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Wine and drink driving - how to avoid nasty surprises

Drink driving

How much alcohol can I drink to make sure I stay under the drink drive limit?

This is a difficult area and if in doubt drink nothing when driving. The situation is confused by the increasing % alcohol in many wines and also the size of wine glasses in most bars and pubs (250ml =1/3 of a bottle of wine). It can be very difficult to judge how much you can safely drink and drive because of many factors including:

  • The type and amount of alcohol you’re drinking: Percentage alcohol
  • Person to person genetic variabilities causing changes in enzyme activity
  • Weight, age, sex and metabolism (the rate your body uses energy): Females will be impacted by alcohol to a much greater extent than males
  • The presence of food and the type e.g. a fatty meal like a burger with fries will significantly slow alcohol absorption. If you plan to drink and drive, eat too, preferably beforehand so that the stomach is full.
  • Stress levels at the time
  • Alcohol intolerance: Some individuals, particularly Asian exhibit something called "Alcohol flush reaction" (36% of Japanese, Koreans, Vietnamese and Chinese). In this condition a person develops flushes or blotches and redness on the face, neck, shoulders, and in some cases, the entire body after drinking alcohol as well as increased heart rate and headache. The reaction is the result of an accumulation of acetaldehyde, a metabolic by-product of the  metabolism of alcohol, and is caused by a deficiency of the enzyme, acetaldehyde dehydrogenase.

Legal drink drive alcohol limits around the world

United Kingdom Drink Drive limits

England and Wales drink drive limits

In England and Wales, the alcohol limit for drivers is 80 milligrammes of alcohol per 100 millilitres (ml) of blood, 35 microgrammes per 100 ml of breath or 107 milligrammes per 100 ml of urine.

Scotland drink drive limit

In December 2014 the legal limit was reduced to 50 milligrammes of alcohol in every 100 ml of blood. The breath alcohol equivalent reduced to 22 microgrammes of alcohol per 100 ml of breath.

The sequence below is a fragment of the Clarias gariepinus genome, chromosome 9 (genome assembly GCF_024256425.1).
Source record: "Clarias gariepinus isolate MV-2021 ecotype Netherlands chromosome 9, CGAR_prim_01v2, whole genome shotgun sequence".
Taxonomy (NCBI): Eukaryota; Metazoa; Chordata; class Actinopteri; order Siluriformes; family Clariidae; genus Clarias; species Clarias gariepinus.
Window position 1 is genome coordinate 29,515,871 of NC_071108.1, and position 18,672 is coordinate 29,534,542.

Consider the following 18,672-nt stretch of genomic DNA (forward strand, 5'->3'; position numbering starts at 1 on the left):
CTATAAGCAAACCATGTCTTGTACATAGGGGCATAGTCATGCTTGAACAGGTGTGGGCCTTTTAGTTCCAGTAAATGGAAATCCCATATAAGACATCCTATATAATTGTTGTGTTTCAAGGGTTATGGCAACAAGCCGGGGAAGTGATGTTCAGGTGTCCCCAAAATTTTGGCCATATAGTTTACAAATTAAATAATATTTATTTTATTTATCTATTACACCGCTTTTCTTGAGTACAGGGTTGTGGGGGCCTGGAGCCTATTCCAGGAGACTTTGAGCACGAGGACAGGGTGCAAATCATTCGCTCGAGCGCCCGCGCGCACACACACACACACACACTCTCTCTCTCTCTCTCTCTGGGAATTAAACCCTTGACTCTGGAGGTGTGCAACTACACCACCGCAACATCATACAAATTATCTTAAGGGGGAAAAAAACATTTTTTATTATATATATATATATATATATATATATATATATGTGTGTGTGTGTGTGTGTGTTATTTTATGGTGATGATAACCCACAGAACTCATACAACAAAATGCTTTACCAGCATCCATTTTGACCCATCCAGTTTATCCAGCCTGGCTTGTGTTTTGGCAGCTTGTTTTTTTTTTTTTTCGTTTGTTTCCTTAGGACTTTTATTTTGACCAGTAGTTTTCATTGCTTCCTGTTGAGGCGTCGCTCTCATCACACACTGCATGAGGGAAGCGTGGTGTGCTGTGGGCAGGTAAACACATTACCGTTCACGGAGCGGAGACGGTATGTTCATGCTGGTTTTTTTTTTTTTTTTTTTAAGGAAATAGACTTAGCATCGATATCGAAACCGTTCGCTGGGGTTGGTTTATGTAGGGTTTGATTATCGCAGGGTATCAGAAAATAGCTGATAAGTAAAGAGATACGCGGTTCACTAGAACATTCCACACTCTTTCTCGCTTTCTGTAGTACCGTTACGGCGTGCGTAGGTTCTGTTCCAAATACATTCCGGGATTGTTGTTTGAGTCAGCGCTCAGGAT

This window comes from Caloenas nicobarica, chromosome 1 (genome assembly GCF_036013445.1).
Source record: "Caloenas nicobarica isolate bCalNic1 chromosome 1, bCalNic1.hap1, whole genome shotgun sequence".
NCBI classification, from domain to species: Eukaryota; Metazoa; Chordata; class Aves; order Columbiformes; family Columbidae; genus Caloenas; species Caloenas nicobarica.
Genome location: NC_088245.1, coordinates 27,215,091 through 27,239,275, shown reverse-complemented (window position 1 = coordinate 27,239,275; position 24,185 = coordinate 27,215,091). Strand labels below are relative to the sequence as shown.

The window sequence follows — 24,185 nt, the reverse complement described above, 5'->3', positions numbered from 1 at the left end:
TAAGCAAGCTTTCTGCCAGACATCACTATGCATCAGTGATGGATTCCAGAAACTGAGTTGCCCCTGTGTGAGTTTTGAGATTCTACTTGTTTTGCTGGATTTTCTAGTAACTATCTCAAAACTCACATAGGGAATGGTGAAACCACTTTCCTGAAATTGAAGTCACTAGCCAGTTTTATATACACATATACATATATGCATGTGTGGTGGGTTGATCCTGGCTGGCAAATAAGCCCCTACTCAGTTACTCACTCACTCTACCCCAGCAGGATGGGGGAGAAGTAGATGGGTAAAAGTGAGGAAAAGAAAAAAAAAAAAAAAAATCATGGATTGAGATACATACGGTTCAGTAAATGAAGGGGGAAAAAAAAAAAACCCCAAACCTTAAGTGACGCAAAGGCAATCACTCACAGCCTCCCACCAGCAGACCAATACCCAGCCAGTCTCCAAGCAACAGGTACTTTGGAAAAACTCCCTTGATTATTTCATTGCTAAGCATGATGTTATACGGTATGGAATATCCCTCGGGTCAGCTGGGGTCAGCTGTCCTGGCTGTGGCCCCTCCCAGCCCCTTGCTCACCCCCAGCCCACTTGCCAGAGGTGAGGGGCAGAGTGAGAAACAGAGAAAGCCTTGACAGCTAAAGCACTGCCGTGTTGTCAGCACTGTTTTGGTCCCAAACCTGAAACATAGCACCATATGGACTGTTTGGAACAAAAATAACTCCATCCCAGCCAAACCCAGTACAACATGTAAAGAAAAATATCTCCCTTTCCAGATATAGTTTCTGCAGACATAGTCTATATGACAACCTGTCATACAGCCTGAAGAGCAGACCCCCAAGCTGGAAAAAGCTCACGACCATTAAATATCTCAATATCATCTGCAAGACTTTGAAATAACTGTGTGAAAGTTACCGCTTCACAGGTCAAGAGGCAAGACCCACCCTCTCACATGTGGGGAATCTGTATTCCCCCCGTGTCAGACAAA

Europe

Most European countries strictly enforce a limit of 50mg, which is cut to 20mg or 30mg for drivers holding licences for under two years or those carrying people on public or commercial transport.

Some countries,  for example, Croatia, have a zero tolerance policy for young drivers and Hungary and the Czech Republic have a complete ban on drinking if you drive. 

United States

The drink drive alcohol limit for the United States is 80 milligrammes of alcohol per 100 millilitres (ml) of blood but because of the specific "driving under the influence" or DUI offence it means that police office can carry out arrests even if someone is not actually over a specific blood alcohol level.

Truck drivers in the USA have a lower limit of 40mg/ 100ml and many states have a zero tolerance towards motorists aged under 21 or have recently passed their driving test.

Australia drink drive limit

Australia has an immediate ban for new drivers in most states and a national limit of 50mg/100ml for older drivers. In New Zealnd, drinkdriving is banned for anyone aged under 20 years of age and for older drivers it is 80mg.

Lower alcohol level wines

Moscato d'Asti label

Wines less likely to catch you out when you're drinking as well as driving.

  • Wines made from the Riesling grape 10-13% (Sweet German Rieslings 7-9%)
  • Lambrusco 7-9% 
  • Brachetto d'Aqui 5% 
  • Muscat's e.g. Moscato d'Asti 5-5.5% 
  • Australian New South Wales Hunter Valley Semillon 10-11% 
  • English wines 10-12% 
  • Loire wines 11-12.5%

Wines to be careful with when driving

 

Barossa valley wines

Watch your glass size with the following types of wine.

  • Australian Shiraz, Cabernet Sauvignon, Merlot or blends of these grapes particularly South Australia (Barossa Valley etc.)
  • South African Shiraz, Cabernet Sauvignon, Pinotage
  • Californian Cabernet Sauvignon, Zinfandel
  • French wines from the southern Rhône valley and Languedoc-Roussillon
  • Portuguese and Southern Italian reds e.g. Sicily, Puglia and Calabria
  • Spanish wines - Rioja